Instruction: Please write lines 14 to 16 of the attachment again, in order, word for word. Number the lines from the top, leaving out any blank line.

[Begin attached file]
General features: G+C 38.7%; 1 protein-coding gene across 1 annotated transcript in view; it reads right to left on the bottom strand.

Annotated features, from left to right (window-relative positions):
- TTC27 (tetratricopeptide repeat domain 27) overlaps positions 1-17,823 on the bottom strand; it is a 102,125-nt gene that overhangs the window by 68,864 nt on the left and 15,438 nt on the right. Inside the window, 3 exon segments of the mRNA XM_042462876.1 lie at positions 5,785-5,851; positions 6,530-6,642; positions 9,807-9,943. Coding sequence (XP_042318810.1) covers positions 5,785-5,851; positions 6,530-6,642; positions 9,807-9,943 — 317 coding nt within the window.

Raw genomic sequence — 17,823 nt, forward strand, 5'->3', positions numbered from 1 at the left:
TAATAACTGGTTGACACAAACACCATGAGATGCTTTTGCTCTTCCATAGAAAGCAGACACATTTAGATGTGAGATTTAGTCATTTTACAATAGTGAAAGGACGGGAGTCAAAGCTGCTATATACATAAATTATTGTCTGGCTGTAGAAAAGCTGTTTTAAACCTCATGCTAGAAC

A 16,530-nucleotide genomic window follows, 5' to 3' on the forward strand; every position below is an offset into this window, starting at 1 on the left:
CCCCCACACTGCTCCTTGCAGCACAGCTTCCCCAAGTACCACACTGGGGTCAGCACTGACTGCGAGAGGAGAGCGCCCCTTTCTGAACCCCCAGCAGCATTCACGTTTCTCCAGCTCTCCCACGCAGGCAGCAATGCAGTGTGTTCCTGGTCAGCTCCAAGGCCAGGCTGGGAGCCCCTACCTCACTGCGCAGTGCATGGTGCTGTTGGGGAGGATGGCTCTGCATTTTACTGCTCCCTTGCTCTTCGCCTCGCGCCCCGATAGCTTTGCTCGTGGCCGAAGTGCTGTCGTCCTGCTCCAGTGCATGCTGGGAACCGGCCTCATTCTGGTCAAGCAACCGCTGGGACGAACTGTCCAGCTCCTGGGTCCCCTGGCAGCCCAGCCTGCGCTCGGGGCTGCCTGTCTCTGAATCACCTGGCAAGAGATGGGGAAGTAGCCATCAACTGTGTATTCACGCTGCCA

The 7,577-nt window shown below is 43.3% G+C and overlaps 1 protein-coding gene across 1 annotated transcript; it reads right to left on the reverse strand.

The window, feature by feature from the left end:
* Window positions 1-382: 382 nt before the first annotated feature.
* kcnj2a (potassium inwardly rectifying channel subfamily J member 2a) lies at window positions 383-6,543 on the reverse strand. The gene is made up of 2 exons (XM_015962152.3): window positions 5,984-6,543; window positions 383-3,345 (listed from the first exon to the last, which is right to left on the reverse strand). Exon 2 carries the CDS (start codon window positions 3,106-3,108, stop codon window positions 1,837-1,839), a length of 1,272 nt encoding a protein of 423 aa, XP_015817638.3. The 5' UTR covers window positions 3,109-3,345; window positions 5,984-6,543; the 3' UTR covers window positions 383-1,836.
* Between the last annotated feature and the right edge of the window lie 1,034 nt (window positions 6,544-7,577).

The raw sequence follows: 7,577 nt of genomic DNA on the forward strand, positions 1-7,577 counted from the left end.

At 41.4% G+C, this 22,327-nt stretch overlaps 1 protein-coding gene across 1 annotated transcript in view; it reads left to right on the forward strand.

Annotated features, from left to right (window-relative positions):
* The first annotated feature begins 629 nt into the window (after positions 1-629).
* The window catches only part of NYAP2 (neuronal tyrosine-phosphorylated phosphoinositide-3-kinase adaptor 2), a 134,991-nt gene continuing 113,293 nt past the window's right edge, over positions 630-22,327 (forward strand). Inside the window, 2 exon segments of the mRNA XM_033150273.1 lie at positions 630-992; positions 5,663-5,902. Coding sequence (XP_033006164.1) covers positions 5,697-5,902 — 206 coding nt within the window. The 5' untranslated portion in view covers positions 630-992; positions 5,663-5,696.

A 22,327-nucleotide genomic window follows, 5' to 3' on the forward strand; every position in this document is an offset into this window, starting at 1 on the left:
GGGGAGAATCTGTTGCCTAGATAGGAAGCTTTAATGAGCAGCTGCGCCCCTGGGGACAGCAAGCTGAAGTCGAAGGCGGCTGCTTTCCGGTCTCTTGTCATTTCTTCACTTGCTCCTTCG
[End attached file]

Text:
At 41.4% G+C, this 22,327-nt stretch overlaps 1 protein-coding gene across 1 annotated transcript in view; it reads left to right on the forward strand.

Annotated features, from left to right (window-relative positions):
* The first annotated feature begins 629 nt into the window (after positions 1-629).